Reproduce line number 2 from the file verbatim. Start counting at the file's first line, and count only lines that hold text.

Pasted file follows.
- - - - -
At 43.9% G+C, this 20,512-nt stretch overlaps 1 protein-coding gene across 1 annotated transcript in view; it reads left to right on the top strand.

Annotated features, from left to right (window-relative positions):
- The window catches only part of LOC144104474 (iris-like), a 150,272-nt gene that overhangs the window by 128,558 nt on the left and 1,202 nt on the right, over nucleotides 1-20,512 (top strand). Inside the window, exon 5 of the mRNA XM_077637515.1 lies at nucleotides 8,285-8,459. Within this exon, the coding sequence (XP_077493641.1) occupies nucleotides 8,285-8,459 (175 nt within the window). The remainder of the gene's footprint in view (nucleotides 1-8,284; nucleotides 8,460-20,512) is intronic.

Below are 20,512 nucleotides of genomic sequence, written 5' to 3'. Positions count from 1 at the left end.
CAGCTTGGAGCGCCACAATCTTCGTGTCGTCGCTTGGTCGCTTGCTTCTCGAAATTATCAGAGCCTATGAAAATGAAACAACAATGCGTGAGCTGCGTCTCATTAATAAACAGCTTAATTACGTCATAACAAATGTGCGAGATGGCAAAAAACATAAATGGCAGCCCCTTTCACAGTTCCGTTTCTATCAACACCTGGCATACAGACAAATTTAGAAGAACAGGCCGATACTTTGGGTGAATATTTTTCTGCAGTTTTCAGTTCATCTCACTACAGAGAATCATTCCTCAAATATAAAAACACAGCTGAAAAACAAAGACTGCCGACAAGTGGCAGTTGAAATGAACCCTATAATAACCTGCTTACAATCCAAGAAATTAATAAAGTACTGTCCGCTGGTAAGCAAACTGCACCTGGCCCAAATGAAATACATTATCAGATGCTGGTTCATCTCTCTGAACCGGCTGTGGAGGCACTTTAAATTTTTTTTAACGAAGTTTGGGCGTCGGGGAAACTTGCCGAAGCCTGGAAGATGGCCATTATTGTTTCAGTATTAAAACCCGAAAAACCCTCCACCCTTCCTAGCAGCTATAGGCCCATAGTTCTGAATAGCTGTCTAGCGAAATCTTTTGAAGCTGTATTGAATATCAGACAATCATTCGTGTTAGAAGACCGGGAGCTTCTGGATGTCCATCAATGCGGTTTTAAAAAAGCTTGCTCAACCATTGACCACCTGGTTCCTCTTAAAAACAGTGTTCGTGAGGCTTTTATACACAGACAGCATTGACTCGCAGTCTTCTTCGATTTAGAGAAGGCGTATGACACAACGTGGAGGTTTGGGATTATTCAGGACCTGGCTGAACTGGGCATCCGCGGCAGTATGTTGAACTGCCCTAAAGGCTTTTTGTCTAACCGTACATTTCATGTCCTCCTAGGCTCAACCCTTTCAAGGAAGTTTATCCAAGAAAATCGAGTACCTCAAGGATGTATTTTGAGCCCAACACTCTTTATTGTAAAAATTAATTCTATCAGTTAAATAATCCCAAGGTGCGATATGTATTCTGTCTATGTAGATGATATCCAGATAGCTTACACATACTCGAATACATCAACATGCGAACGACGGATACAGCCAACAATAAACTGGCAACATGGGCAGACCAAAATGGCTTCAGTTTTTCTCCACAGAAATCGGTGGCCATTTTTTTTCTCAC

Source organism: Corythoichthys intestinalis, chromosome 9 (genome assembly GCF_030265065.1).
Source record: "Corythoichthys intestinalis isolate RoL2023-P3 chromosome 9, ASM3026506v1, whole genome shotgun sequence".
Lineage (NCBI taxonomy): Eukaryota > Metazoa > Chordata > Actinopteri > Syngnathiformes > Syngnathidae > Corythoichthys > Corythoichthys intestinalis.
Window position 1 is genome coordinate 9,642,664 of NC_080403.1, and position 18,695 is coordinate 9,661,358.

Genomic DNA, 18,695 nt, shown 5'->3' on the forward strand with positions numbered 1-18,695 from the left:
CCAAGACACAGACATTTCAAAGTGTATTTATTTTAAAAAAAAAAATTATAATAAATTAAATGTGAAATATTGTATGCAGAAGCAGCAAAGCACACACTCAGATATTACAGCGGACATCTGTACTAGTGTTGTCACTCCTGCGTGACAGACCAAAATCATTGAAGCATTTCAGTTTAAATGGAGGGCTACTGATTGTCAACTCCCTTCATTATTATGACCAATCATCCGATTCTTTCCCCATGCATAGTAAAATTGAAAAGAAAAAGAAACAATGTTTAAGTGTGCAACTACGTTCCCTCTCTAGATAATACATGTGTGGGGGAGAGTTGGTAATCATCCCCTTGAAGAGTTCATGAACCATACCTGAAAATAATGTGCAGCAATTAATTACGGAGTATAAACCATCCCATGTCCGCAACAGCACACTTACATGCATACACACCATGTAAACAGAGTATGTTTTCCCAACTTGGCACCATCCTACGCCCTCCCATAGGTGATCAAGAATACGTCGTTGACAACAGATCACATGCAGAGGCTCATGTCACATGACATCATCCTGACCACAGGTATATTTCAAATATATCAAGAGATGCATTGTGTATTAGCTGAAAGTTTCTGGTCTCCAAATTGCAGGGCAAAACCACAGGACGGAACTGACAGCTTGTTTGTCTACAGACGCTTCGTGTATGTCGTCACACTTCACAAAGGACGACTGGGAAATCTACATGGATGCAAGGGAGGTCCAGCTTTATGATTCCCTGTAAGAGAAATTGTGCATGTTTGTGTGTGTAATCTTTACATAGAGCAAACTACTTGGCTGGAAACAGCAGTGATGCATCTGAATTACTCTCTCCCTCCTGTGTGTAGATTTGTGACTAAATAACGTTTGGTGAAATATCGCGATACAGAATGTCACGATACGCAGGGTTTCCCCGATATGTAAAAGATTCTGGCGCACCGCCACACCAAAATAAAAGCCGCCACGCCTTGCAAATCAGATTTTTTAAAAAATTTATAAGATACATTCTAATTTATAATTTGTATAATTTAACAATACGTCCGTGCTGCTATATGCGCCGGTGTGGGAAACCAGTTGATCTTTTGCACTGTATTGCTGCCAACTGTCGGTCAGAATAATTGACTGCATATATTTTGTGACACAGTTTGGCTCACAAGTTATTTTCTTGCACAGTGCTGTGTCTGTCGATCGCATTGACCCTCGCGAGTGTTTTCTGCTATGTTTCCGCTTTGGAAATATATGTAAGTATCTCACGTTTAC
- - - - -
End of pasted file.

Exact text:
Annotated features, from left to right (window-relative positions):